When it comes to teaching girls about the world, it’s sometimes hard to avoid using cautionary tales. As much as I hate to admit it, the world can be a downright inhospitable place for a woman.
On a trip to India once, we rode in a taxi with a sticker on it that read, “This Taxi Respects Women.” When I first saw it, I thought to myself, “oh, how cute, they like women.” But then it dawned on me that the sticker is there because it’s probably not safe for a woman to ride in a taxi alone.
My female Indian coworkers later confirmed this to me, explaining that sexual assault against women in taxis and public transportation is all too common in major Indian cities like Delhi. The most well-known case was in 2012 when a 23 year old woman was gang raped by several men on a public bus in Delhi. The men were later convicted, but that case really sparked dialogue in India about the male-centric culture that allows these kinds of things to happen.
Those stickers are part of an initiative by the Manas Foundation to teach taxi drivers how to treat their female passengers and how to prevent sexual assault of their female passengers.
A dangerous place for a woman
Sadly, this type of thing is not just limited to India, but can happen anywhere in the world. For a place that can be at times unwelcoming to women, how can we, as parents, start teaching girls to love and appreciate the world?
I am not one to shy away from showing my kids the uncomfortable sides of travel. We have seen fancy five star hotels, and the slums that exist right next to them. Our kids have seen beggars on the street, and we’ve talked about how some people don’t have enough money to have their own house or to even buy food to eat.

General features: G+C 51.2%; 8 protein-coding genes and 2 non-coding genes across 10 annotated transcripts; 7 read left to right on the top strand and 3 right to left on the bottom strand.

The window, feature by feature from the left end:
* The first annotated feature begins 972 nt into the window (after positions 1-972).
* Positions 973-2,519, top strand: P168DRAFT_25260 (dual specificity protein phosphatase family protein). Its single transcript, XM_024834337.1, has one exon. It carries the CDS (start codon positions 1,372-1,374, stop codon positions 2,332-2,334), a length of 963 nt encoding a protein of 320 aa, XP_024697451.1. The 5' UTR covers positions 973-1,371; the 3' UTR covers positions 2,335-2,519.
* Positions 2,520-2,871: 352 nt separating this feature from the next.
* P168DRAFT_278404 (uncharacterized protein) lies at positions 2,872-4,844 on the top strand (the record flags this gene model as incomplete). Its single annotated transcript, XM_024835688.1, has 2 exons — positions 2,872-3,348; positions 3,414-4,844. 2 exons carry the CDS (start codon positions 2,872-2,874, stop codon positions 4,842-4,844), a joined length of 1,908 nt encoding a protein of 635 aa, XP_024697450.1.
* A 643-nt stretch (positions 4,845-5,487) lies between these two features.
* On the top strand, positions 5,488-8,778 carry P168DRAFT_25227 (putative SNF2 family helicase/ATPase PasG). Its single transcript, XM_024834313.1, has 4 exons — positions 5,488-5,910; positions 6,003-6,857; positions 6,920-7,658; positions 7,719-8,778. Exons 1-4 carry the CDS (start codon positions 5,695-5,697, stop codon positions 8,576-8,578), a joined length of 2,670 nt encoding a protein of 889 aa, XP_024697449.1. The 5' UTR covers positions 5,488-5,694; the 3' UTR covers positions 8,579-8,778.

But the topic of sexual assault is something that we’ve never really discussed. How do we broach that topic when it comes to teaching girls? To a five year old girl, the world is a fun and exciting place. I hesitate to tarnish that innocent wonder with the idea that it can be dangerous, especially for a woman.
Traveling as a woman
My own experiences of traveling as a woman have been fairly positive. I believe that in general, people are trustworthy and honest. There have only been a few times where I can honestly say I felt uncomfortable and unsafe.
The one incident I remember the most was in Indonesia. I was visiting a theme park with my mom and sisters. I was thirteen, and waiting in line for a ride. Behind me was a group of teenage boys, maybe eighteen or nineteen, who started touching my sister and me. They were subtle touches, on my elbows, hands, and waist. Not enough to classify as sexual assault. But it was enough to make me feel uncomfortable and to know that it wasn’t right. My mom was oblivious to it all. And I was too young and embarrassed to tell her what was going on.
I think about this moment when I think about my daughter. How would I want her to react in a situation like this? For a long time I thought to myself, “oh, it’s because I was dressed in shorts and a tank top in a conservative country. I should have been dressed more modestly. Then they wouldn’t have wanted to touch me at all.” But now that I think about it, that’s exactly the blame-the-victim mentality that perpetuates this type of behavior. When I think more closely about teaching girls to be fearless world travelers, I realize that it starts with teaching them that situations like these are not their fault.